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Home / Articles / News / Opinion /  Zane's World
Transfer Tax
If opponents of the transfer tax put the money they spent on mailings into affordable housing, we wouldn’t need a tax.

Zane's World

Taxing Times

March 3, 2009, 12:00 am

Santa Fe is a bubble.

It’s a common refrain, right? We’re disconnected from reality here in the capital city because the sun is always shining and running into a Republican is only a little more likely than seeing a zebra grazing on the Plaza grass (grass that is so precious, we’re not allowed to touch it anyway). We’re a progressive city with liberal values and a good quality of life. The water is rumored to be inordinately blessed with a generous lithium content that makes us prefer art to heavy industry, bicycles to ATVs and chardonnay to shotguns.

But New Mexico at large can sure be a bitter little pill. It’s hard to maintain a calm bubble of progressiveness when a bunch of hick, small-brained legislators can cowardly kill the domestic partnership bill because, apparently, they can’t see its correlation to other civil rights battles. They also fail to see how doing so is akin to condoning torture and slavery, as well as ignoring due process and the many horrific plagues of abuse that have been so frequent in our supposedly freedom-loving country. A very special
chickenshit award goes to state Sen. Carlos Cisneros, D-Questa, for reversing his vote when he saw which way the wind was blowing. All the popular kids will like you now, Carlos—way to rally for the wrong side of history.

I’m unconvinced, however, that Santa Fe is the bastioned bubble so many claim it is. Take, for example, the swarm of giant, expensive, irregular-sized junk mail that has consumed my postbox like a virus in recent weeks—all of it in opposition to the real estate transfer tax. I haven’t seen this much big-monied bull poured into mailing campaigns since Walmart wooed us to build its extra-sized Supercenter of cheap crap and crimes against labor out on the Southside.

Opponents of the tax have circulated a list of 14 “talking points” designed to make a miniscule tax on sales of Santa Fe homes that are purchased for more than $750,000 sound like a reckless, crazy, stupid thing to do. Their list is at least as spurious, dubious, false and ill-conceived as the bumbling consortium of lies that were put forward in the state Senate in order to strike down domestic partnership legislation.

Because the whole point of a transfer tax is to help fund affordable housing, opponents suggest that it is tantamount to giving “free” housing to those who haven’t earned it. But there’s nothing free about participating in an affordable housing program and the converse of their argument is that a wealthy society that has enabled riches is apparently unaccountable to participate in the continued betterment of said society. Fiddle, in other words, while Rome burns.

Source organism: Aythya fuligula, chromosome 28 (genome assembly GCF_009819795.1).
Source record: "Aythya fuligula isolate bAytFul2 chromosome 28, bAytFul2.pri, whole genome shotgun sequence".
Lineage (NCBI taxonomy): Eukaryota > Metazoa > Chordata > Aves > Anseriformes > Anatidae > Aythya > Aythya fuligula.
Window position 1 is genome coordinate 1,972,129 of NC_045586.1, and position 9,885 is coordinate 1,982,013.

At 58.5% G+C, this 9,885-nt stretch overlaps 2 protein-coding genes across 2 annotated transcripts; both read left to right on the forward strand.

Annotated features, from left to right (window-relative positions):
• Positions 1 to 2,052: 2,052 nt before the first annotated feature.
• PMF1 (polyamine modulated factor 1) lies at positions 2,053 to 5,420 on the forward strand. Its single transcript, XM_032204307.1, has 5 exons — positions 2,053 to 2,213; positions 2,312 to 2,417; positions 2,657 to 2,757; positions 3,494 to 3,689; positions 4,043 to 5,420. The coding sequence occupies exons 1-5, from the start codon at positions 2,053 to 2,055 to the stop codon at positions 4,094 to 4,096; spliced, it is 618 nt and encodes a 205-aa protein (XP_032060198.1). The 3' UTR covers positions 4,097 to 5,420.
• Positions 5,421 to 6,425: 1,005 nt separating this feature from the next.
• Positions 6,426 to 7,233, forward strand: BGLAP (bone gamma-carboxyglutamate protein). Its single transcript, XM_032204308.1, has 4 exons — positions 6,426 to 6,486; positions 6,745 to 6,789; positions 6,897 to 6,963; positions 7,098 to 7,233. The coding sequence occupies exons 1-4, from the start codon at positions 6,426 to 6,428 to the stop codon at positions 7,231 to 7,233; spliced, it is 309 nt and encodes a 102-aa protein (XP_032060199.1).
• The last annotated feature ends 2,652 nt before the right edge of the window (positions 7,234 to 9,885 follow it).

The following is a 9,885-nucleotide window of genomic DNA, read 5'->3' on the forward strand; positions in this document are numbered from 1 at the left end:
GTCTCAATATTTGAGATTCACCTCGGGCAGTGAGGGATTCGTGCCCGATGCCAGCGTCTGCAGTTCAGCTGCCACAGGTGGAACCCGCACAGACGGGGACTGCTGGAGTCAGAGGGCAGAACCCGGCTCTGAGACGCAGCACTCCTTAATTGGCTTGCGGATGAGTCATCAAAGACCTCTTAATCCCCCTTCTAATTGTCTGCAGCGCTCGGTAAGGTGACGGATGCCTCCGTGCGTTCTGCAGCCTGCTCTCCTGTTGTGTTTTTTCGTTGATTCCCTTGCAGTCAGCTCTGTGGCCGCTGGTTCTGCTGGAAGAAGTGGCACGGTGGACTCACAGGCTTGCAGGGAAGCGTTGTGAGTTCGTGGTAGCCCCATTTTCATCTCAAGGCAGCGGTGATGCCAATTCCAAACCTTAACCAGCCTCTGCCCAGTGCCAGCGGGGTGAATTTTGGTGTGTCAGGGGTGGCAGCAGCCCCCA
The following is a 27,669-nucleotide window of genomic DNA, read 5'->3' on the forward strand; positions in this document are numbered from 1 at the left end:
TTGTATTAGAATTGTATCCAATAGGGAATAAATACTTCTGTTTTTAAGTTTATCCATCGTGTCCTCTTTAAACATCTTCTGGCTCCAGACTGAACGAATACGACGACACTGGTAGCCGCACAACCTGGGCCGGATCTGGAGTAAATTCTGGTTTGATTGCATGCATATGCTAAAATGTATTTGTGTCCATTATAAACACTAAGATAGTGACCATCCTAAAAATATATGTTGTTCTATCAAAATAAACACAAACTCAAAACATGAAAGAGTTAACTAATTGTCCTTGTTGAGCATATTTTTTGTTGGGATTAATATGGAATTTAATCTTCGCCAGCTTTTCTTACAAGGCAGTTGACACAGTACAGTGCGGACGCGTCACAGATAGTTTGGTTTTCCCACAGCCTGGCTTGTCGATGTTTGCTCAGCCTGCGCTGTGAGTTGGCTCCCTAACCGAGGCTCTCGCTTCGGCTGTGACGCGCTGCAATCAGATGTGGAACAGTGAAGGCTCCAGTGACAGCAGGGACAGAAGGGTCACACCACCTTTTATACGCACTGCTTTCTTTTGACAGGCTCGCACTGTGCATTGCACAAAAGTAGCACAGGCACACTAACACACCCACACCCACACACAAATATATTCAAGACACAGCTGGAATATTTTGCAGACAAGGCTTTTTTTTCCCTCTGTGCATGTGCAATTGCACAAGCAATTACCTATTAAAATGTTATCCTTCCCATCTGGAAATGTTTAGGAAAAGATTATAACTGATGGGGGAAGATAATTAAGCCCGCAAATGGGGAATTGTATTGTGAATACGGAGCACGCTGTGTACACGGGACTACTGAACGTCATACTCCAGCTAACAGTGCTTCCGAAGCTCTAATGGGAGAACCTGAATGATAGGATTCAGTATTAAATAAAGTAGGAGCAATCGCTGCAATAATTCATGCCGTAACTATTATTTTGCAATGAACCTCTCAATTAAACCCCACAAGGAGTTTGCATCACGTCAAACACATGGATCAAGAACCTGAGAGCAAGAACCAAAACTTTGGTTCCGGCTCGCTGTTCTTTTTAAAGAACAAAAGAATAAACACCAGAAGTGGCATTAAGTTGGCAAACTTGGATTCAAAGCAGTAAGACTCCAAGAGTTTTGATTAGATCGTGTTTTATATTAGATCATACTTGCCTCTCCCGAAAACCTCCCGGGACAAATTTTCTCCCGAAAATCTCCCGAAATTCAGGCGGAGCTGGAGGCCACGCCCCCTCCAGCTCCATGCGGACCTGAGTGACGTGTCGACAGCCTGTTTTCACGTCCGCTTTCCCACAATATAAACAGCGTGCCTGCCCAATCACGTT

Real estate agents and others who are against the transfer tax claim the bill will effectively raise the cost of homes. Well, effectively raise the cost of homes that only wealthy people are buying anyway. Under the tax, a home sold for $850,000 would be taxed $1,000, or 0.12 percent of the sales price. I wonder how many buyers will notice this tax when put next to high closing fees and a $51,000 realty commission?

Ah, suddenly the motivation for real estate agents to oppose this tax is clear: They’re afraid they might have to eat it and walk away with a measly $50,000.

Hey, realty is not an easy business and it would be disingenuous to argue realtors are living large while the rest of us suffer, but if any industry needs to confront the realities of affordable housing (just as petroleum and coal need to reckon with alternative energy), it is most certainly the realty sector.

Moreover, the onslaught of mistruths, mangled information and purely grade-school fibs put forth by opponents of affordable housing and the real estate tax ignore that the cost of the excise tax is left to the buyer. No equity is robbed from homeowners and buyers have the time-honored privilege of free will to guide their purchases. Let’s repeat that: Homeowners are not subject to any additional fees—ever—as a result of this tax.

There are legitimate arguments against the transfer tax as it is proposed. For one, it’s inherently undemocratic—we should all bear the burden of tending to our community. However, opponents are too clouded with greed to even mount substantive arguments in opposition; they’d rather rely on cheap sound bites and malicious sloganeering than have a real conversation about the health of our community.

The vote takes place on Tuesday, March 10. If ever there was a time to tell the special interests, the wealthy, the privileged and the economic predators of our city that it’s time for them to stand up and be accountable along with the rest of us, it’s now.
Let’s not forget that taxes exist to service the working people. La gente have had their bubble burst too many times before to fall for it again.

 

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